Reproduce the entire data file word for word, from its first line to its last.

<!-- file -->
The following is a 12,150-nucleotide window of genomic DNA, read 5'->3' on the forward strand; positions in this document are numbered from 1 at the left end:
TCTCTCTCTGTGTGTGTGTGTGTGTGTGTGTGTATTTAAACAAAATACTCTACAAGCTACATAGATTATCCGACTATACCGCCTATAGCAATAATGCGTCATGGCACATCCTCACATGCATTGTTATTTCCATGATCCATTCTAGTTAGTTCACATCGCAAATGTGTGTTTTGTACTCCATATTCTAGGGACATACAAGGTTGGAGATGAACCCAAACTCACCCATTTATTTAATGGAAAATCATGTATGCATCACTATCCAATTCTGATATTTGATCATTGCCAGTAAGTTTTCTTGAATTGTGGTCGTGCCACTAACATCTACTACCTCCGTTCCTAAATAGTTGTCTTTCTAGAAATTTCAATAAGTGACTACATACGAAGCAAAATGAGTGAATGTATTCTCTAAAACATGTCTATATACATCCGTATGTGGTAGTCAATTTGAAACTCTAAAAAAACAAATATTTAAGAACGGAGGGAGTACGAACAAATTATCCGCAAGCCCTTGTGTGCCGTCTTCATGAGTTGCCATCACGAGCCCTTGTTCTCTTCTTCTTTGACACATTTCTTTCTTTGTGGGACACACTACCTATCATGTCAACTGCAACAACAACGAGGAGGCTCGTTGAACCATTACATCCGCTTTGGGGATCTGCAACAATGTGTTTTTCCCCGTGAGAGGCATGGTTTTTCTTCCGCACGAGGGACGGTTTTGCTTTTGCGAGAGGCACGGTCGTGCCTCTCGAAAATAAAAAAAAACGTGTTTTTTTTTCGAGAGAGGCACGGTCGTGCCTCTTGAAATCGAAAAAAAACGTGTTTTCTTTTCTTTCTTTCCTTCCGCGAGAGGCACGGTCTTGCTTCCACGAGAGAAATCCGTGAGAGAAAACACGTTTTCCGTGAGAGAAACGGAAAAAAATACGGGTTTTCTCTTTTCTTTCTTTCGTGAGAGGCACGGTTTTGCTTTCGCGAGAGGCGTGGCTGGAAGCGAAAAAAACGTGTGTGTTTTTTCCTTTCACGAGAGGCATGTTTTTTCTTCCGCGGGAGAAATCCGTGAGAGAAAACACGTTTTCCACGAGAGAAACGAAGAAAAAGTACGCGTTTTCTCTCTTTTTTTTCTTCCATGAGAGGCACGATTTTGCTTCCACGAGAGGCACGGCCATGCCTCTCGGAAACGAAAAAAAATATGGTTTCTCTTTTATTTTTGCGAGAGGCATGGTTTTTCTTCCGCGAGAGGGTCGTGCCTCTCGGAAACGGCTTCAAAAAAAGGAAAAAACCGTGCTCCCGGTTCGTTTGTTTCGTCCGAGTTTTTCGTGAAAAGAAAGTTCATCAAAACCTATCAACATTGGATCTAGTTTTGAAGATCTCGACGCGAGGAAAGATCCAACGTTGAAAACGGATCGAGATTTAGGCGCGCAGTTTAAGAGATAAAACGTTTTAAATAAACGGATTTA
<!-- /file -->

The following is a 12,150-nucleotide window of genomic DNA, read 5'->3' on the forward strand; positions in this document are numbered from 1 at the left end:
TCTCTCTCTGTGTGTGTGTGTGTGTGTGTGTGTATTTAAACAAAATACTCTACAAGCTACATAGATTATCCGACTATACCGCCTATAGCAATAATGCGTCATGGCACATCCTCACATGCATTGTTATTTCCATGATCCATTCTAGTTAGTTCACATCGCAAATGTGTGTTTTGTACTCCATATTCTAGGGACATACAAGGTTGGAGATGAACCCAAACTCACCCATTTATTTAATGGAAAATCATGTATGCATCACTATCCAATTCTGATATTTGATCATTGCCAGTAAGTTTTCTTGAATTGTGGTCGTGCCACTAACATCTACTACCTCCGTTCCTAAATAGTTGTCTTTCTAGAAATTTCAATAAGTGACTACATACGAAGCAAAATGAGTGAATGTATTCTCTAAAACATGTCTATATACATCCGTATGTGGTAGTCAATTTGAAACTCTAAAAAAACAAATATTTAAGAACGGAGGGAGTACGAACAAATTATCCGCAAGCCCTTGTGTGCCGTCTTCATGAGTTGCCATCACGAGCCCTTGTTCTCTTCTTCTTTGACACATTTCTTTCTTTGTGGGACACACTACCTATCATGTCAACTGCAACAACAACGAGGAGGCTCGTTGAACCATTACATCCGCTTTGGGGATCTGCAACAATGTGTTTTTCCCCGTGAGAGGCATGGTTTTTCTTCCGCACGAGGGACGGTTTTGCTTTTGCGAGAGGCACGGTCGTGCCTCTCGAAAATAAAAAAAAACGTGTTTTTTTTTCGAGAGAGGCACGGTCGTGCCTCTTGAAATCGAAAAAAAACGTGTTTTCTTTTCTTTCTTTCCTTCCGCGAGAGGCACGGTCTTGCTTCCACGAGAGAAATCCGTGAGAGAAAACACGTTTTCCGTGAGAGAAACGGAAAAAAATACGGGTTTTCTCTTTTCTTTCTTTCGTGAGAGGCACGGTTTTGCTTTCGCGAGAGGCGTGGCTGGAAGCGAAAAAAACGTGTGTGTTTTTTCCTTTCACGAGAGGCATGTTTTTTCTTCCGCGGGAGAAATCCGTGAGAGAAAACACGTTTTCCACGAGAGAAACGAAGAAAAAGTACGCGTTTTCTCTCTTTTTTTTCTTCCATGAGAGGCACGATTTTGCTTCCACGAGAGGCACGGCCATGCCTCTCGGAAACGAAAAAAAATATGGTTTCTCTTTTATTTTTGCGAGAGGCATGGTTTTTCTTCCGCGAGAGGGTCGTGCCTCTCGGAAACGGCTTCAAAAAAAGGAAAAAACCGTGCTCCCGGTTCGTTTGTTTCGTCCGAGTTTTTCGTGAAAAGAAAGTTCATCAAAACCTATCAACATTGGATCTAGTTTTGAAGATCTCGACGCGAGGAAAGATCCAACGTTGAAAACGGATCGAGATTTAGGCGCGCAGTTTAAGAGATAAAACGTTTTAAATAAACGGATTTA